In each case, the most prominent property on each ad was Armstrong’s Flowcode – an easier way to link visual marketing to an online property. DTX was discriminate in its advertising investments. While some brands experienced little to no lift, there is evidence that leads me to conclude that a selection of brands were given the royal treatment. And they benefited from it. Andie’s request for silence makes more sense, with this as the context.
Armstrong’s estimated spend on Rockets of Awesome: $35,000
Armstrong’s estimated spend on Andie: $45,000
Armstrong’s estimated spend on Rhone: $27,000
Armstrong’s estimated spend on Recess: $65,000
Flowcode, QR culture, and online retail penetration
Commerce has been democratized and thanks to platforms like Facebook and Google, attention has become centralized. According to the President and COO of Loop Returns:
As attention decentralizes, brands will have an opportunity to build DTC communication channels with consumers. DTX and Flowcode looks like an early experiment in this genre. It may not (will likely not) be right but that doesn’t mean they’re wrong.
It’s worthwhile to mention that when Tim Armstrong made the comments (below), it was misinterpreted by many.
The distribution structure of social, search, YouTube and their ad formats allow these companies to put everything in their product catalog directly in front of consumers. The payments space, though complicated now, is on the verge of getting a lot easier. And the systems getting built now are allowing companies to get real-time, direct relationships built with consumers.
Armstrong maintains a notable disdain for FAANG’s influence on media and commerce, a fact that comes through in every sound bite or article on his work with DTX. His solutions are sound, they are just early. While we’ve seen vast improvements to payment systems in North America with the adoption of Apple Pay, Android Pay, Square Cash, Venmo, the advent of Amazon Go, and the expansion of other digital-first solutions: the U.S. continues to lag behind China and other Asian countries.
A lagging indicator, eCommerce is still at a lowly 12% of all retail in the United States. By comparison, this number borders on 39% in China. The primary difference between the two penetration rates can be chalked up to mobile wallet adoption. In China, nearly every citizen uses mobile payments for day to day life. In country, WeChat Pay and AliPay are so prevalent, it can be difficult for tourists to transact without them.
Travelers have had more luck on Alipay, which introduced a seven-step process last week that requires visitors to submit passport and visa information to Alipay, before loading money using an overseas card onto a prepaid card.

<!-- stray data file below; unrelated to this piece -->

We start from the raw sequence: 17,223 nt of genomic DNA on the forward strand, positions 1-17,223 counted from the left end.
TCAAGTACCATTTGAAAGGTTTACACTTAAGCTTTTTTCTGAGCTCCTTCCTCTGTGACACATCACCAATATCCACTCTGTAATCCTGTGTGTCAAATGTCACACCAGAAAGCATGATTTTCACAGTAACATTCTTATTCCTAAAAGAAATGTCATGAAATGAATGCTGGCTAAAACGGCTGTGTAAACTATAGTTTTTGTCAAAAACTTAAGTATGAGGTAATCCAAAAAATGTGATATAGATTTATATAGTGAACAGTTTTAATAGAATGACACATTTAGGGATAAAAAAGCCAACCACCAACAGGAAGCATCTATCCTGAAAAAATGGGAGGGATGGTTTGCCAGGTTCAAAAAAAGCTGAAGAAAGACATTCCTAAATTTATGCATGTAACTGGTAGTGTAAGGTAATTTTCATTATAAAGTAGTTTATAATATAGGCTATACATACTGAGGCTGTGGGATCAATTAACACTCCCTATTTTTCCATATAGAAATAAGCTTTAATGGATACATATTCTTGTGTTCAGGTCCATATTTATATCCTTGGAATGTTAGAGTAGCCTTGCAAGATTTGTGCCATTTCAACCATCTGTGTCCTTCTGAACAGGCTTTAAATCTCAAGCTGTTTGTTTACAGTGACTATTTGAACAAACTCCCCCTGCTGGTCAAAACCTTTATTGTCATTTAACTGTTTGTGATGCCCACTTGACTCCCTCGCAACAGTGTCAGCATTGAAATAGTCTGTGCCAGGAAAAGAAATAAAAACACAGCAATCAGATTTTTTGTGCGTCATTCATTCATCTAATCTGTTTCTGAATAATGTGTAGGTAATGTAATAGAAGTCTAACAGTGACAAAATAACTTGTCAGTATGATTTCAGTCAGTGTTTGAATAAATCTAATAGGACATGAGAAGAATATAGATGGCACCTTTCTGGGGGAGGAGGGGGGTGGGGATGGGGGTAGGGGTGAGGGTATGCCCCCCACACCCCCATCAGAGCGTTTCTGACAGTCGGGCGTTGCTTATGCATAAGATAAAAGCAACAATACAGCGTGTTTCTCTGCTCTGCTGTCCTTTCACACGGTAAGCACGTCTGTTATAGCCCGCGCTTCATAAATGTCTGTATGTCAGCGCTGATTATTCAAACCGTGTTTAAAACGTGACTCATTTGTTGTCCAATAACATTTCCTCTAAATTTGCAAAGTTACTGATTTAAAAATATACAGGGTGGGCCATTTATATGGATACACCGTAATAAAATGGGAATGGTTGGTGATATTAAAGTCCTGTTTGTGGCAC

And here is why the data is important. Offline-to-online attribution has been difficult for marketers. In the United States, offline attribution is mostly manual for billboards, brochures, mailers, and physical activations. Brands issue surveys or ask for attribution data. In China, however, QR codes fuel sales and attribution at scale.  Given the flow of retail innovations from China to the United States, it’s clear to see that when Armstrong discusses payments “getting easier”, he anticipates an adoption of mobile wallets and streamlined payments systems. Why? The prevalence of these systems correlated with a mass adoption of QR code usage in China.
At the start of this decade, most Chinese people were still carrying cash everywhere and credit cards were rarely used outside of the big cities. But as people began to earn more, it was clear they needed a new way to pay without carrying wads of cash. 
DTC Friday may not have been a successful sales day by most standards but it was an effective way to recruit popular brands to market a concept that America laughed at just a few years prior.
In the United States, there are barriers to the future that Armstrong imagines. Here, America is over-retailed. There are more brick and mortar stores, per capita, than anywhere else on Earth. The real estate development industry is so prevalent that the brick and mortar has become eCommerce’s greatest hindrance. We are less likely to adopt mobile payments and when we can use debit cards in most physical stores.
So, in the meantime – digitally native brands are best served leveraging the methods of traditional retailers to achieve scale. But eventually, Armstrong’s hypothesis will prove correct. Time will tell if it’s DTX Company that lives to take the credit for this shift in consumer behavior. The diffusion of innovation curve does not favor Armstrong. It will be up to DTX and its band of DTC loyals like Andie, Recess, Rockets of Awesome, and Rhone to persuade savvy millennials to shift their shopping behaviors. If not, Armstrong’s Flowcode could be the Webvan to another innovator’s DoorDash or UberEats. Time and adoption velocity will determine who gets the credit for the sale. And that may be one attribution problem that even Armstrong cannot solve for.
Research and Report by Web Smith | About 2PM